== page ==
SUPPORTING THE GOALS AND IDEALS OF AMERICAN HEART MONTH
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Ms. SCHAKOWSKY. Mr. Speaker, I thank the gentleman for yielding to me on this important issue.
On December 30, 1963, Congress requested that the President issue an annual proclamation designating February as American Heart Month. House Concurrent Resolution 52, supporting the goals and ideals of American Heart Month, reaffirms the Federal Government's commitment to fighting heart disease, recognizes Americans struggling with this illness, and encourages Americans to take preventive measures to protect themselves from heart disease.
I want to recognize the sponsor of this resolution, Representative JUANITA MILLENDER-MCDONALD, and thank her for her leadership on this and other critical health issues.
Over 79 million, or one in three, American adults have cardiovascular disease, including high blood pressure, coronary heart disease, heart failure, stroke and congenital cardiovascular defects.
The lifetime risk for cardiovascular disease for an individual aged 40 is two in three of men, and over one in two for women.
Cardiovascular disease was the underlying cause of death for well over a third of all the 2.4 million deaths in the United States in 2004. Cardiovascular disease accounts for more deaths than any other single cause of death in the United States. Nearly 2,400 Americans die of cardiovascular disease each day, an average of one death each 36 seconds.
The estimated direct and indirect costs of cardiovascular disease in 2007 are $431.8 billion. Heart disease is a significant factor in driving up medical costs in the United States. About two-thirds of unexpected cardiac deaths occur without prior recognition of cardiac disease.
This is an important point to underscore, and it highlights the need for American Heart Month. Public education can help raise awareness, encourage preventive measures, discourage unhealthy behaviors and persuade more Americans to get regular medical exams. By doing so, we will be able to reduce the incidences of heart disease.
We can lower those numbers that I have just mentioned, but we can also improve and extend the lives of real people, our family members, friends and neighbors. That is what American Heart Month is all about.
We know the risk factors that lead to heart disease: high blood pressure, high blood cholesterol, tobacco use, physical inactivity, unhealthy diet, obesity and diabetes.
Cigarette smoking results in a two- to threefold increased risk of dying from coronary heart disease.
We also know the way to manage risk and prevent heart disease: regular exercise and maintaining a healthy weight; healthy eating habits; avoidance of tobacco, drugs and excessive alcohol; getting regular checkups to be screened for signs of heart disease risk.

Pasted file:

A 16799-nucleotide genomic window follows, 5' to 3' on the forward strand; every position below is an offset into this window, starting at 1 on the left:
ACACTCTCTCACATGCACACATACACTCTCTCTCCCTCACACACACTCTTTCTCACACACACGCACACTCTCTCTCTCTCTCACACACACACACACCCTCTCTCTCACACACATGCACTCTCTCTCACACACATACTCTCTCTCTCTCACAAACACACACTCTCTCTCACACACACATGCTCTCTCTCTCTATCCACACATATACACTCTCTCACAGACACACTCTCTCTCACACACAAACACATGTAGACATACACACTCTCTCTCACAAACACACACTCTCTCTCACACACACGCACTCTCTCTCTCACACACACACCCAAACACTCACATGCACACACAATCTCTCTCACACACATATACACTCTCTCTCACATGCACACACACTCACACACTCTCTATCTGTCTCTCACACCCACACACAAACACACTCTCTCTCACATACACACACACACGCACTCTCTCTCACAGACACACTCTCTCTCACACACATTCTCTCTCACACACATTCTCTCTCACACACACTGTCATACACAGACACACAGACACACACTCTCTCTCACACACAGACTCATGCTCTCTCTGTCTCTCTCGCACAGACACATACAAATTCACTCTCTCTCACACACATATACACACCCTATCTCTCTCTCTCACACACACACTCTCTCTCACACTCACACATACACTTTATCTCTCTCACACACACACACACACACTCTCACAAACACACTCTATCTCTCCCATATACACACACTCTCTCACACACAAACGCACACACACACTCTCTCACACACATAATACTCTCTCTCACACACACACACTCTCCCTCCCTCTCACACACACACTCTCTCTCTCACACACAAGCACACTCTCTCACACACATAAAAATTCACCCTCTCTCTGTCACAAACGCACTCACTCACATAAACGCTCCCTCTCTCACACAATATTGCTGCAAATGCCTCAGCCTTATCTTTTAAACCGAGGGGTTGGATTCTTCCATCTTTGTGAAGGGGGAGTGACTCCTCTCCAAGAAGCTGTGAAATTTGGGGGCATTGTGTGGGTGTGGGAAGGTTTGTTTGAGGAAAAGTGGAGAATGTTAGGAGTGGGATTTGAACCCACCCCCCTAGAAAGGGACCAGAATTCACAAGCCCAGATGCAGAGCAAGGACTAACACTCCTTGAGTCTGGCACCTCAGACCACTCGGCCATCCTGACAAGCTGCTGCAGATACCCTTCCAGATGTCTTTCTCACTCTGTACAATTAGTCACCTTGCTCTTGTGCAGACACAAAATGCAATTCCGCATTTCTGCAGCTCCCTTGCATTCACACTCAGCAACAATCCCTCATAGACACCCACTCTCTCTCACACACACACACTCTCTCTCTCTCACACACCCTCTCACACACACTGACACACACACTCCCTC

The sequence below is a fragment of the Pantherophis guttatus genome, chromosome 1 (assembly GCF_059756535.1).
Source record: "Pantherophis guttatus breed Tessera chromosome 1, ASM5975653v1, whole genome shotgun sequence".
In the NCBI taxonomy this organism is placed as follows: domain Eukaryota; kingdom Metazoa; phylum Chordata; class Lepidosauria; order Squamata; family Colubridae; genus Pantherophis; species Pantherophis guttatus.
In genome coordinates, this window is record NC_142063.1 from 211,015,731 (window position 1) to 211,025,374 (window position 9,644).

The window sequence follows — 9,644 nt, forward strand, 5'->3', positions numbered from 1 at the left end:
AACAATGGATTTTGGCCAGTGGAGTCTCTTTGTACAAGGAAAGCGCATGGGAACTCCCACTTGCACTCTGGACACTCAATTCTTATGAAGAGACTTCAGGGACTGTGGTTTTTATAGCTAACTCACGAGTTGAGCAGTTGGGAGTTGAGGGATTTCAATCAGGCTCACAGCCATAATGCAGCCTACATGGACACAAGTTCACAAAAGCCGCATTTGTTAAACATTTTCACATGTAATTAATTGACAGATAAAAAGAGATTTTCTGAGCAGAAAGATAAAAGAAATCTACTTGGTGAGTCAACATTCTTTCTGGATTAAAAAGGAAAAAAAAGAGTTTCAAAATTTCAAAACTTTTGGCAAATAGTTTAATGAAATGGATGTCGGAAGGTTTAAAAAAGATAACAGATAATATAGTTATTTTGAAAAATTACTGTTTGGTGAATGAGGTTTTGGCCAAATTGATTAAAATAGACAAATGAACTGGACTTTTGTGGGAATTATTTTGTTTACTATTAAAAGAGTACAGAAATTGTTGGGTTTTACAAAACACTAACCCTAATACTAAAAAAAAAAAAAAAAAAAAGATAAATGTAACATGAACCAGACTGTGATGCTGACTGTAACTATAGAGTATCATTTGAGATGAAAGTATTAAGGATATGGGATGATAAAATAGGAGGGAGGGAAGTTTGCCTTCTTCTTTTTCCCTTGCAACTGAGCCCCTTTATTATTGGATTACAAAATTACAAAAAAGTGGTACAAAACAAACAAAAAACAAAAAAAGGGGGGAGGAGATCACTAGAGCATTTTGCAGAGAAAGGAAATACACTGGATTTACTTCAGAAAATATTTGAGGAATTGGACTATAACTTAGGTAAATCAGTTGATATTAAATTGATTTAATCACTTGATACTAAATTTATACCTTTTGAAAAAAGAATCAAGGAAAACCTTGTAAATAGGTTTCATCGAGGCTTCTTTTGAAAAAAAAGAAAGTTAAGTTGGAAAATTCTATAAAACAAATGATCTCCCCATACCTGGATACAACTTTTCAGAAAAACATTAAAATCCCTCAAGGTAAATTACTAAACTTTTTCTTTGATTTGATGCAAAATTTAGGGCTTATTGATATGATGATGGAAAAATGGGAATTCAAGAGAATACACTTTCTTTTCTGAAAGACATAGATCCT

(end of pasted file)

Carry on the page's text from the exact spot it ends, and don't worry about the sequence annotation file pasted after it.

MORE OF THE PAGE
American Heart Month is particularly important in getting the word out to those who are disproportionately affected by heart disease and who too often fail to receive the treatment they need. Women and minorities may have atypical symptoms when suffering a heart attack or angina, and if they are sent home undiagnosed, they are about twice as likely to die from these symptoms as those who are admitted.
Heart disease is the number one killer of women in this country, claiming over 349,000 American women each year. Raising awareness and improving treatment and screening can save many lives.
Forty-two percent of women who have heart attacks die within 1 year, compared with 24 percent of men. This may be because, on average, women are older than men when they have a heart attack. It also may be because heart disease is not typically diagnosed as or treated as aggressively as that in men.
Cardiovascular disease, including heart disease, hypertension, and stroke, is the number one killer of women in the United States. Experts estimate that one in two will die of heart disease or stroke, compared with one in 25 of women who will die of breast cancer.
Existing heart disease is undiagnosed in half of women who have a first heart attack.
Management of chest pains differ by sex and race. Men are more likely than women to receive definitive diagnoses of angina as opposed to vague chest pain. Women and blacks typically receive fewer cardiovascular medications than men and whites.
Lack of studies on women limits usefulness of research on coronary heart disease. Although CHD causes more than 250,000 deaths in women each year, much of the research on CHD in the last 20 years has either excluded women or included very few women. As a result, many of the tests and therapies used to treat women for CHD are based on studies conducted predominantly in men and may not be as effective in women.
Again, I want to thank Representative Millender-McDonald for her leadership, and I urge all of my colleagues to support H. Con. Res. 52.
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